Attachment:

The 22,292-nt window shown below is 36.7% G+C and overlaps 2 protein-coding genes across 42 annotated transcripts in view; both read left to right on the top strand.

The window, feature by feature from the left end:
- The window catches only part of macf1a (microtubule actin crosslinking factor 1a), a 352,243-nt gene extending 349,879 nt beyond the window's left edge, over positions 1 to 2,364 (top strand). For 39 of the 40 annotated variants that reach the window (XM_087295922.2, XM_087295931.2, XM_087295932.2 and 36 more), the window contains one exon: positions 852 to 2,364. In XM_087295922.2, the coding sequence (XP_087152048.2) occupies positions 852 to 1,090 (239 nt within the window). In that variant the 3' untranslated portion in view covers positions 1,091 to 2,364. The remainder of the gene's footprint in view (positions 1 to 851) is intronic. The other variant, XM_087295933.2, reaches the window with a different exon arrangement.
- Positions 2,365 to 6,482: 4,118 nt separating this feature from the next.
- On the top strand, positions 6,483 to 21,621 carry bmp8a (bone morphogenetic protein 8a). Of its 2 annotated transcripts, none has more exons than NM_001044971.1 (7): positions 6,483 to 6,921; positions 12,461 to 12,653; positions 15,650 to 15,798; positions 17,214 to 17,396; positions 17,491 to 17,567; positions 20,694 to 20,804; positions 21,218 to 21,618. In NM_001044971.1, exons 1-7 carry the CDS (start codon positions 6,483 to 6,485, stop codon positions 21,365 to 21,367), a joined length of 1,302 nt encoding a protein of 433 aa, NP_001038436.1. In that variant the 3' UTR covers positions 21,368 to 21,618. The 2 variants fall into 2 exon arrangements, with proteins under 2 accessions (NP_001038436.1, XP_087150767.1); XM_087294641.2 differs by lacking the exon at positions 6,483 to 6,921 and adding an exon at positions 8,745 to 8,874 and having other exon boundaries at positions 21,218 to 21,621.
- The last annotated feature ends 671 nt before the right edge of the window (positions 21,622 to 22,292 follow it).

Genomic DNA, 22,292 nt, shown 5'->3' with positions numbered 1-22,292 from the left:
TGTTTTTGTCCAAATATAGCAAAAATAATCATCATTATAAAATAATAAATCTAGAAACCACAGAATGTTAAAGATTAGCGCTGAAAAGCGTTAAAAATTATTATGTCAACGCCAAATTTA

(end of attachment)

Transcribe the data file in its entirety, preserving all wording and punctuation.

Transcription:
The 22,292-nt window shown below is 36.7% G+C and overlaps 2 protein-coding genes across 42 annotated transcripts in view; both read left to right on the top strand.

The window, feature by feature from the left end:
- The window catches only part of macf1a (microtubule actin crosslinking factor 1a), a 352,243-nt gene extending 349,879 nt beyond the window's left edge, over positions 1 to 2,364 (top strand). For 39 of the 40 annotated variants that reach the window (XM_087295922.2, XM_087295931.2, XM_087295932.2 and 36 more), the window contains one exon: positions 852 to 2,364. In XM_087295922.2, the coding sequence (XP_087152048.2) occupies positions 852 to 1,090 (239 nt within the window). In that variant the 3' untranslated portion in view covers positions 1,091 to 2,364. The remainder of the gene's footprint in view (positions 1 to 851) is intronic. The other variant, XM_087295933.2, reaches the window with a different exon arrangement.
- Positions 2,365 to 6,482: 4,118 nt separating this feature from the next.
- On the top strand, positions 6,483 to 21,621 carry bmp8a (bone morphogenetic protein 8a). Of its 2 annotated transcripts, none has more exons than NM_001044971.1 (7): positions 6,483 to 6,921; positions 12,461 to 12,653; positions 15,650 to 15,798; positions 17,214 to 17,396; positions 17,491 to 17,567; positions 20,694 to 20,804; positions 21,218 to 21,618. In NM_001044971.1, exons 1-7 carry the CDS (start codon positions 6,483 to 6,485, stop codon positions 21,365 to 21,367), a joined length of 1,302 nt encoding a protein of 433 aa, NP_001038436.1. In that variant the 3' UTR covers positions 21,368 to 21,618. The 2 variants fall into 2 exon arrangements, with proteins under 2 accessions (NP_001038436.1, XP_087150767.1); XM_087294641.2 differs by lacking the exon at positions 6,483 to 6,921 and adding an exon at positions 8,745 to 8,874 and having other exon boundaries at positions 21,218 to 21,621.
- The last annotated feature ends 671 nt before the right edge of the window (positions 21,622 to 22,292 follow it).

Genomic DNA, 22,292 nt, shown 5'->3' with positions numbered 1-22,292 from the left:
TGTTTTTGTCCAAATATAGCAAAAATAATCATCATTATAAAATAATAAATCTAGAAACCACAGAATGTTAAAGATTAGCGCTGAAAAGCGTTAAAAATTATTATGTCAACGCCAAATTTA